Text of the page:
May 202010

Composting for your backyard garden or for your indoor plants is a healthy and beneficial process for your plants and the environment. For those who want to start the fun and fruitful process of composting, you have to be sure to keep in mind the good stuff you want to put into your compost. If you’ve read my earlier article Blacklisted Items to Keep Out of Your Compost, then you should already be well aware that things like bones, meat, wood ash and pet waste can be very harmful to your compost and garden. This article will explain to you what you should include in your composting and how it’s beneficial to the overall process.

When you’re ready to begin composting, whether it’s in a compost bin, tumbler or even out in the open, be sure to include these excellent ingredients to make your ideal batch of compost. Food scraps are a great and easily accessible source of waste for composting mainly because every single household produces it almost daily. Scraps like fruit rinds, old vegetable leaves and stalks, and even coffee grounds make for excellent composting. Coffee grounds are especially rich in nitrogen and work as activators, generating heat and exciting microbes to keep the decomposing process moving. But remember, and I can’t emphasize this enough, never ever throw in any meat, dairy products, grease, oils and/or bones; these items will not compose properly or take too long to do so. They also smell bad and will attract rodents and other wildlife.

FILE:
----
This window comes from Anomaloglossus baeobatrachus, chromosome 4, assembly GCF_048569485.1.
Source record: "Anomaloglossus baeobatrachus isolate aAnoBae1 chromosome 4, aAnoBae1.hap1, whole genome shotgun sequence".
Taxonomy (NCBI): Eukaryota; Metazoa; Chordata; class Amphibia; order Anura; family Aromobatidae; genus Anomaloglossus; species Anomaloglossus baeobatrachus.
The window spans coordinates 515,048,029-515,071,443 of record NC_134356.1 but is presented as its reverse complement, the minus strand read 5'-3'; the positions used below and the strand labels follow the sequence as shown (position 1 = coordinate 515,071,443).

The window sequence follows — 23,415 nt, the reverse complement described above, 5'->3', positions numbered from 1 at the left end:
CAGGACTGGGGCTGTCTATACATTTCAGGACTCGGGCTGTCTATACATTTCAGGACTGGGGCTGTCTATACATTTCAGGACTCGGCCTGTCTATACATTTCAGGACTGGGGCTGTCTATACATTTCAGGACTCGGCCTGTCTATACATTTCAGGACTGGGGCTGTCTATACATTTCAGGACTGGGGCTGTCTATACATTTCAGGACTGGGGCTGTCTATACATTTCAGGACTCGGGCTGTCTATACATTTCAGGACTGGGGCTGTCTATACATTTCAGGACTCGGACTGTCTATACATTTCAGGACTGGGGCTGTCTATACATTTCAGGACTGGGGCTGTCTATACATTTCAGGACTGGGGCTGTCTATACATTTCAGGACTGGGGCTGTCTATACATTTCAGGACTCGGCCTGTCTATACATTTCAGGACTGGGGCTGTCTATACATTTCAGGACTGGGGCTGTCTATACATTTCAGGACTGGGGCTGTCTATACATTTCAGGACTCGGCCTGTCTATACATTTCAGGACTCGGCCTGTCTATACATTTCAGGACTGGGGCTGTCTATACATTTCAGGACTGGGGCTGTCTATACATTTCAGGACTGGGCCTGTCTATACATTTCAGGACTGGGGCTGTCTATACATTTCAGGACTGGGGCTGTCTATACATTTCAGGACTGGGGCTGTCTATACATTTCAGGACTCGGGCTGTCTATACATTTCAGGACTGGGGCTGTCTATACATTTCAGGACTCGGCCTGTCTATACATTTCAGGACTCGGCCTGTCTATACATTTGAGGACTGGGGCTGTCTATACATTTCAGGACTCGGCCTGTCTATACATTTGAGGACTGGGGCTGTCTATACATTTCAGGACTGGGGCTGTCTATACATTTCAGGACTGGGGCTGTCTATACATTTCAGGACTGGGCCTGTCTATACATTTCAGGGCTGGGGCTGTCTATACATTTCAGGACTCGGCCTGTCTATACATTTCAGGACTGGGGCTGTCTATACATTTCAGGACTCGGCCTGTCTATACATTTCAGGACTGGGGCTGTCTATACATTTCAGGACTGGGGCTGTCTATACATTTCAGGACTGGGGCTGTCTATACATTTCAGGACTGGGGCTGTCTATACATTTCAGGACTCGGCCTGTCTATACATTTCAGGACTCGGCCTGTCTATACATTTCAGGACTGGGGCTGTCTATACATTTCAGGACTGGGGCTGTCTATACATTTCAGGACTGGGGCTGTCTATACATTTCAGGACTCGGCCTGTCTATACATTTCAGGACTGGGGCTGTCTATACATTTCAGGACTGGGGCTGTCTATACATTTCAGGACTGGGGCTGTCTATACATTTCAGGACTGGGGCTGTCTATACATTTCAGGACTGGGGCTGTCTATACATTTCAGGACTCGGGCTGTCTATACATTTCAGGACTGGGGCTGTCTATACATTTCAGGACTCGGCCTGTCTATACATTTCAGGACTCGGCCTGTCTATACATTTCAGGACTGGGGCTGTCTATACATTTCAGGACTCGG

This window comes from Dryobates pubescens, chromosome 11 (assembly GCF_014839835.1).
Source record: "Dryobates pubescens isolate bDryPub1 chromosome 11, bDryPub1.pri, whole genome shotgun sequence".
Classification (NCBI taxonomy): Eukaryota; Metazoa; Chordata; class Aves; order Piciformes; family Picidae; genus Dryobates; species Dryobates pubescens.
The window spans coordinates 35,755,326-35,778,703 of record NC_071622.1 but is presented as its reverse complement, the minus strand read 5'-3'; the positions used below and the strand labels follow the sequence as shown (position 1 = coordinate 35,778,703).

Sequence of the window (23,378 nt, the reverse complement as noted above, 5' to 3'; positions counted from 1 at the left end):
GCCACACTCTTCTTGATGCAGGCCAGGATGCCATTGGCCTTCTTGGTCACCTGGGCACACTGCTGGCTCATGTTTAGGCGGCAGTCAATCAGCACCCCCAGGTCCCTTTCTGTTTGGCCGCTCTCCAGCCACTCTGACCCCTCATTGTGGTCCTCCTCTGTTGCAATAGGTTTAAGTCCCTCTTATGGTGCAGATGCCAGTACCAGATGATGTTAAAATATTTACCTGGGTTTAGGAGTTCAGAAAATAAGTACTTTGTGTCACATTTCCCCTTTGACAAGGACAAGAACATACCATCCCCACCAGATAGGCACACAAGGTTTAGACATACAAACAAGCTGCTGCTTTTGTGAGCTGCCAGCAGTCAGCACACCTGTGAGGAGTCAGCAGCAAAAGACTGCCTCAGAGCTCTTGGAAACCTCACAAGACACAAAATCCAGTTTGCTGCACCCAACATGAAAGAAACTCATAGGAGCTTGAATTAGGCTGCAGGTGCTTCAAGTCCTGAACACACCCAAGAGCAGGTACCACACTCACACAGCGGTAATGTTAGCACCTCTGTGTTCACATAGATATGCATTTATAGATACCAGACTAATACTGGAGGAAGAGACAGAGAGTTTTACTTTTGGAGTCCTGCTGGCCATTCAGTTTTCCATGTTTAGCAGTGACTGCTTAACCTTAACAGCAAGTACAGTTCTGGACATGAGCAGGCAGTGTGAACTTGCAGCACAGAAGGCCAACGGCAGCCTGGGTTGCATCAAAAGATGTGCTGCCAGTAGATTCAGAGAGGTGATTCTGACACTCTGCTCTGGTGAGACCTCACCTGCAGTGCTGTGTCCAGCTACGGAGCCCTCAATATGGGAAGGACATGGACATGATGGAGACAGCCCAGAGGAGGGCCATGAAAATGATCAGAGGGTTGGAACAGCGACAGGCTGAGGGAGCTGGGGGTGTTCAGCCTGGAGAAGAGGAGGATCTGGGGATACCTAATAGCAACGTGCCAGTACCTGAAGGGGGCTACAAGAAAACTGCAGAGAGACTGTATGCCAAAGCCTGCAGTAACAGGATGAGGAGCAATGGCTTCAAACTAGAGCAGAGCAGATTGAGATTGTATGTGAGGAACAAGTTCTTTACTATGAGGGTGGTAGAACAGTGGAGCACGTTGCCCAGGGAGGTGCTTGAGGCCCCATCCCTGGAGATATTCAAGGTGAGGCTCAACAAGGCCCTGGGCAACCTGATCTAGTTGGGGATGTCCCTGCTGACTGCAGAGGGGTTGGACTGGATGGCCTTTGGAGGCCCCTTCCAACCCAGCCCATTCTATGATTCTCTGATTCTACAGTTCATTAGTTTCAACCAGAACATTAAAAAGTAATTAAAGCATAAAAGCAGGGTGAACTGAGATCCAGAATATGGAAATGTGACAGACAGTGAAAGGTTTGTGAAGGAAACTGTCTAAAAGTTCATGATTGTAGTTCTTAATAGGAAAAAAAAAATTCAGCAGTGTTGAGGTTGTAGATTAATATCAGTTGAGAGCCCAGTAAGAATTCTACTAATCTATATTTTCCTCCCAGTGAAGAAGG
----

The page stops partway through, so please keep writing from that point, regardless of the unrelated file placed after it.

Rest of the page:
Animal manure is a great source rich in nitrogen that also works as an activator, which is always a bonus for your compost. The best stuff comes from grass eating animals like llamas, cows, chickens, sheep and rabbits. Never ever throw in any cat, dog or human waste into your compost because for one thing, that’s just disgusting! More importantly, pet and human manure carry all sorts of diseases, parasites and who knows what else, and you wouldn’t want that in your garden.

Leaves, grass clippings, dead plants and seedless weeds make for great composting ingredients. Leaves are especially great for composting because of their versatility; if they’re dry then they’ll release carbon and if they’re fresh they’ll release nitrogen in your compost. The same can be said about grass clippings. Weeds can be kind of tricky but as long as you carefully inspect that none of the weeds are ready to seed and are free of any pesticides or poison, you should be set. Other items like straw, hay, hair and even lint also make for good composting ingredients; talk about recycling!

Always keep in mind that as long as long as you include the aforementioned items and avoid the bad stuff, you’ll achieve the ideal black gold soil for your garden through this fun and organic process.

*Referenced from Home Composting Made Easy by C. Forrest McDowell, PhD and Tricia Clark-McDowell, 2002.

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Author: Vicki Duong
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Vicki Duong

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